Diss me, father
Expanded from the 7-15-2007 Daily Sparks (Nev.) Tribune

Here I was, all set to deliver a ringing defense of the First Amendment while trashing and lamenting good guys and bad who have sullied the greatest paean to freedom ever composed.

In the process of looking up the dictionary definition of a particularly offensive word in the news of late, I came across one of my golden oldies and decided to lighten up. Another screed about word control and thought control won't do the world much good, but a few laughs might.

One of the main players from my oh-so-serious First Amendment draft has made the cut to this version: Pope Benedict Ratzinger dissed every other religion in the world last week. Benny ratted out half a century of good will by saying all non-Catholics are going to hell, or words to that effect.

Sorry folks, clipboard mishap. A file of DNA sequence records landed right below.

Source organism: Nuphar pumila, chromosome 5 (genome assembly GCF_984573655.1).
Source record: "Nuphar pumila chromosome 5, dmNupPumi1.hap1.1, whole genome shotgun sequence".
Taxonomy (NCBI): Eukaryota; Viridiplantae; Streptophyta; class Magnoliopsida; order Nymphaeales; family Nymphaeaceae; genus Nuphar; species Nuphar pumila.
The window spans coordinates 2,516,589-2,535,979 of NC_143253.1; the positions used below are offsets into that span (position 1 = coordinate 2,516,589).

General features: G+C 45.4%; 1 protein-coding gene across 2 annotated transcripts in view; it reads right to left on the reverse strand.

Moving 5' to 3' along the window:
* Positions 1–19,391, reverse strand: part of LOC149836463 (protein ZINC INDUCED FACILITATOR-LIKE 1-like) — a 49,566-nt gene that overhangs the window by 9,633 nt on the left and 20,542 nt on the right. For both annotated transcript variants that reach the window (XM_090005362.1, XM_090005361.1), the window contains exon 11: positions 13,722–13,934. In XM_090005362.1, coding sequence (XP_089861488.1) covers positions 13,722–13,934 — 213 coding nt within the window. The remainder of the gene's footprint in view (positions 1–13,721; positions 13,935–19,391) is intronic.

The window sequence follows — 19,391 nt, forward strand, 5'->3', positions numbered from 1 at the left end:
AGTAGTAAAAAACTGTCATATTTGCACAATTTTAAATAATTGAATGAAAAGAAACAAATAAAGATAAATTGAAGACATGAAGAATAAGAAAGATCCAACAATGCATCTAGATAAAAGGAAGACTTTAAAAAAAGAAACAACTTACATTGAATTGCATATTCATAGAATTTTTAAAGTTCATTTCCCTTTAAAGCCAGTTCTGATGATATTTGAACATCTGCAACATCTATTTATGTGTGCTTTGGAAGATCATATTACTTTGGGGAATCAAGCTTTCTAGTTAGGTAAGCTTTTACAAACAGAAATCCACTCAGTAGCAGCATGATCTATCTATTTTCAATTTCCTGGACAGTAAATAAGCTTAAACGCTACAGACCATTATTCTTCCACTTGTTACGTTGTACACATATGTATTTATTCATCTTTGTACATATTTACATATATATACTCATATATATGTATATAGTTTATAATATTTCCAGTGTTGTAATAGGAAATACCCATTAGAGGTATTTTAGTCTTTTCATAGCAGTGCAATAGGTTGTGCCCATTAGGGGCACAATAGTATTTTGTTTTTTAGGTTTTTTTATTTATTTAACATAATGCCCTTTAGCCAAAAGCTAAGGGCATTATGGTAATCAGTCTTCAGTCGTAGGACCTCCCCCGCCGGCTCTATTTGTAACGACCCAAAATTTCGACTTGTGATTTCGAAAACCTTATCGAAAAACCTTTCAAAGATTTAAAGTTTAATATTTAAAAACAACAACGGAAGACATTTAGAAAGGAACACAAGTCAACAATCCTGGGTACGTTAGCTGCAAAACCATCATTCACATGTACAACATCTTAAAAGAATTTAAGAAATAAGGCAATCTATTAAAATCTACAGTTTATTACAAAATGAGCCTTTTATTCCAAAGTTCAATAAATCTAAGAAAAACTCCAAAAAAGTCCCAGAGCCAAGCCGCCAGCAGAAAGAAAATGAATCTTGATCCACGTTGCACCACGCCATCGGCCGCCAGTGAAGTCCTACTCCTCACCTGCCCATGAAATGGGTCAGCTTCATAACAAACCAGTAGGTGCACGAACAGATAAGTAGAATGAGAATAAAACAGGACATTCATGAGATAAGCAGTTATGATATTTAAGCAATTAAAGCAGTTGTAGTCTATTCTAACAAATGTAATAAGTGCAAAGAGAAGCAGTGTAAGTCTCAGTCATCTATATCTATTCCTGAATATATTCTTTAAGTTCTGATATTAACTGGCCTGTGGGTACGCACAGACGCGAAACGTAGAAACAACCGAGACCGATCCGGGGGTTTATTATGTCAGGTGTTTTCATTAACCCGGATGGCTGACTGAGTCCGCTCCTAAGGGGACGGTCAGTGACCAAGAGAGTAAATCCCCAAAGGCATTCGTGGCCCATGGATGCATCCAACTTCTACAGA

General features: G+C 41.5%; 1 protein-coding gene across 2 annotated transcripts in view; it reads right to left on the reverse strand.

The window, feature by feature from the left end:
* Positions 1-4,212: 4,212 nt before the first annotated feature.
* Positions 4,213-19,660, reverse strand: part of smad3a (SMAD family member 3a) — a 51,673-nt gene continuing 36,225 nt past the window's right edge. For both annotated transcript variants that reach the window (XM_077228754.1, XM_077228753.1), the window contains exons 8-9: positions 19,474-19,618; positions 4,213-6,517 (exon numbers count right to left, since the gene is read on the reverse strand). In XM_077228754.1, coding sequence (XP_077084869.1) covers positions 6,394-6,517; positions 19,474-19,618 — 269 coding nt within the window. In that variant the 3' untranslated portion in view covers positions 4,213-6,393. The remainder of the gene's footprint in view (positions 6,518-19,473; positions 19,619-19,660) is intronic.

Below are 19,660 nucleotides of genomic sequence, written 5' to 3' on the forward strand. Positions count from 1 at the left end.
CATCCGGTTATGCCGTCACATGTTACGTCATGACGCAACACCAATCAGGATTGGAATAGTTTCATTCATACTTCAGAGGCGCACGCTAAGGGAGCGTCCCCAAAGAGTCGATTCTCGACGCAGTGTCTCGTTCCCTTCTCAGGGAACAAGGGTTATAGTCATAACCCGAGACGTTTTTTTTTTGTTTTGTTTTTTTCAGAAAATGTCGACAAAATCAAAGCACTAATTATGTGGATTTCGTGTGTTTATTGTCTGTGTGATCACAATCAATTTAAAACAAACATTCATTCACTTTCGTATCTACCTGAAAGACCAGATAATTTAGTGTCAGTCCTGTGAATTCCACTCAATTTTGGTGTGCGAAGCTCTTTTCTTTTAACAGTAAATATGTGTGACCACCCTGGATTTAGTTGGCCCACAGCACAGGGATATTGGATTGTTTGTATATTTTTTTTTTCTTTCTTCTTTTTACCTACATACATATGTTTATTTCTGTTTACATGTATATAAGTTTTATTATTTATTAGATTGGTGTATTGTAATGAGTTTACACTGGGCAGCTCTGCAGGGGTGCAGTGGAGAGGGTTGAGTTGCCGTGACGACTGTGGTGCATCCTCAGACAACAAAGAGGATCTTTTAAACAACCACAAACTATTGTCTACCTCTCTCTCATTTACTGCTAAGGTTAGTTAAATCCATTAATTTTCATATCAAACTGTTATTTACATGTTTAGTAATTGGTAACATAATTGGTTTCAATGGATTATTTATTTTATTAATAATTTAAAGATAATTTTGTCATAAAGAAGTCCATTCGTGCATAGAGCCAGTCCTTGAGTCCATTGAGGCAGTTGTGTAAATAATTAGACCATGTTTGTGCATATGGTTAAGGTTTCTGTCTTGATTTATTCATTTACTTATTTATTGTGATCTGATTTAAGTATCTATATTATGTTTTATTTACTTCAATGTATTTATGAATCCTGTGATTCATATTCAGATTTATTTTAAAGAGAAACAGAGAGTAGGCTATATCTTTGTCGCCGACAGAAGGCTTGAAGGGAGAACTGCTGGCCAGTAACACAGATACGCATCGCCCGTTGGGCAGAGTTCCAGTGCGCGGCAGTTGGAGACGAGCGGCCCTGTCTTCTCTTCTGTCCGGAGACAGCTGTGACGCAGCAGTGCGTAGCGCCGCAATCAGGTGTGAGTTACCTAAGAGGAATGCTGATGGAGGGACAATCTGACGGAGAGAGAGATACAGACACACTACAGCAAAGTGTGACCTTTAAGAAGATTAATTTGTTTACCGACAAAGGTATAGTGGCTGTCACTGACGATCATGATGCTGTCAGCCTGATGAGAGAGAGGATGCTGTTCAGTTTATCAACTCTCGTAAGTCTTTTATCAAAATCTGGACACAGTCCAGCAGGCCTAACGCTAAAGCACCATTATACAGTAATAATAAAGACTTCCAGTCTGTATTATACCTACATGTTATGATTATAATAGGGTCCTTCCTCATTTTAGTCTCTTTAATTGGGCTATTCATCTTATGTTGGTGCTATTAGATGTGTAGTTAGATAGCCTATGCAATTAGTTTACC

Wha'dya expect from the former head of the Inquisition?

As Yogi Berra might say, if the wonderful Pope John 23 were still alive, he'd be rolling over in his grave.

Rubbing salt into old wounds, Benny even had the latter day version of the Inquisition deliver the damnation. What a guy. The only remaining step is mounting a new crusade to reclaim the holy land. (Got a hunch most people will say it stopped being holy a long, long, long time ago.)

Benny is an old man stuck somewhere in the 18th Century, and I'm being generous on the timeline.

The church doesn't need to go back to the future, it needs a modern marketing campaign. I am more than happy to help. Proving once again that I run way ahead of the times, His Holiness need look no further than the Barbwire of July 16, 1995:

Confessions of Episcopal-Catholics in cyberspace

In the midst of everything I was doing last week, I took a moment for lament. (No, lament is not a new French mouthwash or antacid.)

I said to myself, "self, here you are, pushing 50 years old, a genuine tip of the trend, market researchable, rock 'n' roll, first-wave Babyboomer and you haven't saved the world yet."

Sad, but oh, so very true.